Walmart made another move in building out its e-commerce advertising offering Friday with the launch of Walmart Advertising Partners. The company named four initial ads API partners: Flywheel Digital, Kenshoo, Pacvue, and Teikametrics.

Why we care

This signals a significant next step for Walmart Media Groups’ efforts to attract large manufacturer budgets. Companies that are already using one of those vendors to run Google Shopping or Amazon Sponsored Product campaigns, for example, will be able to switch on Walmart Sponsored Search campaigns with relative ease.

Like rival Amazon, Walmart Media Group offers advertising opportunities that reach people as they’re shopping and enables brands to target using its valuable online and offline shopper data. The selected partners’ specialties cut across search and marketplace advertising.

More on the news

  • Walmart Media Group, the company’s in-house agency arm, has been focused on establishing an advertising proposition for brands and retail manufacturers. (The company severed ties with its agency partner Triad in early 2019.)
  • Walmart Media Group acquired self-serve ad tech platform Polymorph in April and has integrated it into its existing ad targeting and measurement platform.
  • Walmart claims nearly 160 million people visit its stores and website weekly, with 90% of Americans shopping at Walmart annually.

Join us for two information-packed days on digital commerce marketing at SMX West, February 19-20.

About The Author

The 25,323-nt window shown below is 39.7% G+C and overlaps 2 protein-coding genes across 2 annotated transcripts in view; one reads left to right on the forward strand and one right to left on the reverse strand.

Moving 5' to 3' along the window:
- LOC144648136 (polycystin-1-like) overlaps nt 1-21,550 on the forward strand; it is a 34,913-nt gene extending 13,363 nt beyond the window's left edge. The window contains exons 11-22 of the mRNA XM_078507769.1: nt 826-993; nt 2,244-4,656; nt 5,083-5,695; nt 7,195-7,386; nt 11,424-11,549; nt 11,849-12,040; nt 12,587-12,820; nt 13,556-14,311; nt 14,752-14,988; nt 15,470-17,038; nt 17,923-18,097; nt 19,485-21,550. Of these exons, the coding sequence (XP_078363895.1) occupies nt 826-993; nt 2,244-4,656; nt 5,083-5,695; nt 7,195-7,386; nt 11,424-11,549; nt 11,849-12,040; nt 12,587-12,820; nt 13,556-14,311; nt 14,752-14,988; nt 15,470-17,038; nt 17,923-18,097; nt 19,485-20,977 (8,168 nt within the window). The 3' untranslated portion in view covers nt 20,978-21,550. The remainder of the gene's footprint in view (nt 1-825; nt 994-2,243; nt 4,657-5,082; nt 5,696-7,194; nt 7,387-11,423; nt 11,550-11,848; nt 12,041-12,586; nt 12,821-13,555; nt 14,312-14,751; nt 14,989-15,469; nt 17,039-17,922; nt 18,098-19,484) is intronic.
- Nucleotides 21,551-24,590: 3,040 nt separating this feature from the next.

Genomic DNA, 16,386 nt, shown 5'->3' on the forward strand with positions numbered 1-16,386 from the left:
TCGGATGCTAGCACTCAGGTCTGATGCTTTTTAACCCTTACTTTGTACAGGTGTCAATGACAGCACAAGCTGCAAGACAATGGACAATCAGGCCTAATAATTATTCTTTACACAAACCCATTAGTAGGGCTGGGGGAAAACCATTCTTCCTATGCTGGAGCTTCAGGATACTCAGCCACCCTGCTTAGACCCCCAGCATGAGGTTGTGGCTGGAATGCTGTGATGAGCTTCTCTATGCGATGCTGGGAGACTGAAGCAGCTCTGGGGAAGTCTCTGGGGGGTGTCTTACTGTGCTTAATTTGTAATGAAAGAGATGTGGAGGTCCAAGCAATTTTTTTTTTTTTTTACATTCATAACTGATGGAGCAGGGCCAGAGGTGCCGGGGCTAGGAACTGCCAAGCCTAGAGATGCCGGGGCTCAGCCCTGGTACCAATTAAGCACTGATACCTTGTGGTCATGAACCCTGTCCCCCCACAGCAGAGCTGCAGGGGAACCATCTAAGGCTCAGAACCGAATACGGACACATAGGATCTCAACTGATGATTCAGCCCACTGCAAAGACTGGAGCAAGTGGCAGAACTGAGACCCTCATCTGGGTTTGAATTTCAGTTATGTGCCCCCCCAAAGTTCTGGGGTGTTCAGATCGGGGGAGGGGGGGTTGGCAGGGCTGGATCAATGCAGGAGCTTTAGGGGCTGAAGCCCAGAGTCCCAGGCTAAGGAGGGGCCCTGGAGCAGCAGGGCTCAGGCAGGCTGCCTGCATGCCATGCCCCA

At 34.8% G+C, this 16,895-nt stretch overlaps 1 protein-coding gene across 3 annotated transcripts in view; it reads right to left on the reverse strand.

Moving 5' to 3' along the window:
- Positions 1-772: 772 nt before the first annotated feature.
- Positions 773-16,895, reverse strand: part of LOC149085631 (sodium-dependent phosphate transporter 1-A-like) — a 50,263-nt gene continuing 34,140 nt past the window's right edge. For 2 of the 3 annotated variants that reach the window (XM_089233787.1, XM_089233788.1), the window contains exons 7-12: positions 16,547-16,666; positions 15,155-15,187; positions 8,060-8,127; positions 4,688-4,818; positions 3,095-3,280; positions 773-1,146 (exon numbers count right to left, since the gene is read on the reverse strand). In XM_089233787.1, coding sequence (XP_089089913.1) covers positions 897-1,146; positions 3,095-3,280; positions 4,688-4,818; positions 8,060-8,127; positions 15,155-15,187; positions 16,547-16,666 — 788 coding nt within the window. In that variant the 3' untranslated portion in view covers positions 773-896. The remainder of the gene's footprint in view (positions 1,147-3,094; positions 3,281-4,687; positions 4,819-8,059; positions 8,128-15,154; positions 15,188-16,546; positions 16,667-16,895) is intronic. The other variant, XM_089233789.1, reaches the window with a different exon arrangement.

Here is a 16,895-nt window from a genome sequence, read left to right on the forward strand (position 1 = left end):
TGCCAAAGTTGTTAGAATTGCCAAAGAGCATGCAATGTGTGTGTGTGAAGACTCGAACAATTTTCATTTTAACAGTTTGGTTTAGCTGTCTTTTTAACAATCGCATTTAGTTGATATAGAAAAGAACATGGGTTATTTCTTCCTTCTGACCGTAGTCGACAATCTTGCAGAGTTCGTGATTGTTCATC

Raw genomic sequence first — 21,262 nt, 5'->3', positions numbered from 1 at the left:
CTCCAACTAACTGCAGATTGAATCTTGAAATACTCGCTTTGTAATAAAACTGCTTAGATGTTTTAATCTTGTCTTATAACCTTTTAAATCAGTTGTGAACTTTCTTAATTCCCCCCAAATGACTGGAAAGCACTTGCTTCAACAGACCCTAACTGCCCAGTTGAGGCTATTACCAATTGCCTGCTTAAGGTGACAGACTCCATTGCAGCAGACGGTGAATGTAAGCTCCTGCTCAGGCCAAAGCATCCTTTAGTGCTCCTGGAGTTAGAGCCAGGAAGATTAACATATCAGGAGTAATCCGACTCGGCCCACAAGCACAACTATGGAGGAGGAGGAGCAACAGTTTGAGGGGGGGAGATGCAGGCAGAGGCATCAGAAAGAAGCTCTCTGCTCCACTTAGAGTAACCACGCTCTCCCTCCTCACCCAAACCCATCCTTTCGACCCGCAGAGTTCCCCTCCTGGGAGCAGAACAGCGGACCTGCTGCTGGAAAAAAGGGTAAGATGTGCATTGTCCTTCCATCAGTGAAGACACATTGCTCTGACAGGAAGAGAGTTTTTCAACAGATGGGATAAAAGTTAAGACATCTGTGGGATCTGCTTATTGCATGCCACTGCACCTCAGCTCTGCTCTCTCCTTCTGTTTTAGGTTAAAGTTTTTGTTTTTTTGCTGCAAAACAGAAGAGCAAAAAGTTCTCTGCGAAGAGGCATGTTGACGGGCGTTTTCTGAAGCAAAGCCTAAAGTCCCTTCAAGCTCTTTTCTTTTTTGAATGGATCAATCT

Ginny Marvin is Third Door Media’s Editor-in-Chief, running the day to day editorial operations across all publications and overseeing paid media coverage. Ginny Marvin writes about paid digital advertising and analytics news and trends for Search Engine Land, Marketing Land and MarTech Today. With more than 15 years of marketing experience, Ginny has held both in-house and agency management positions. She can be found on Twitter as @ginnymarvin.


In light of the shortened holiday season this year — there are six fewer days to shop than last year with Thanksgiving landing on November 28 — Walmart is getting a head-start on its holiday marketing strategy. The company dropped prices on a number of items beginning on Friday and is launching multiple technology tools to help consumers shop for holiday gifts.

Why we should care

In addition to the headstart on holiday deals, one of the biggest shifts in retail is in giving consumers more ways to shop.

Walmart’s technology-enabled holiday shopping options are aimed at saving consumers time through personalization, faster delivery and more in-store and mobile capabilities. They include:

  • Personalized gift recommendations. A Gift Finder tool curates gift ideas based on 40 different types of gift recipients and price range.
  • Mobile shopping: A scannable toy catalog, launching November 1 in the Walmart app, will enable consumers to shop the company’s seasonal toy catalog from their phones.
  • In-store options: DotCom Store and “Check out with me” services are expanding to all Walmart Supercenters. “Check out with me” lets customers check out with an associate and avoid cashier lines. DotCom Store allows shoppers to place online orders in stores and have the items shipped to their homes.
  • Next-day delivery battle. To compete with Amazon, Walmart’s free one-day delivery is available for hundreds of thousands of items. It’s now being offered free without a membership fee, unlike Amazon, which is offering one-day shipping for Prime members on many items.

Walmart and other retailers’ jump on the holiday season is an indication that the shopping cycle could look different than in year’s past. Consumers are also indicating they’ll be shopping earlier this season, according to a Deloitte survey, which found that holiday shopping is expected to peak in early to mid-December. With six fewer shopping days than last year, marketers should be rolling out holiday deals now.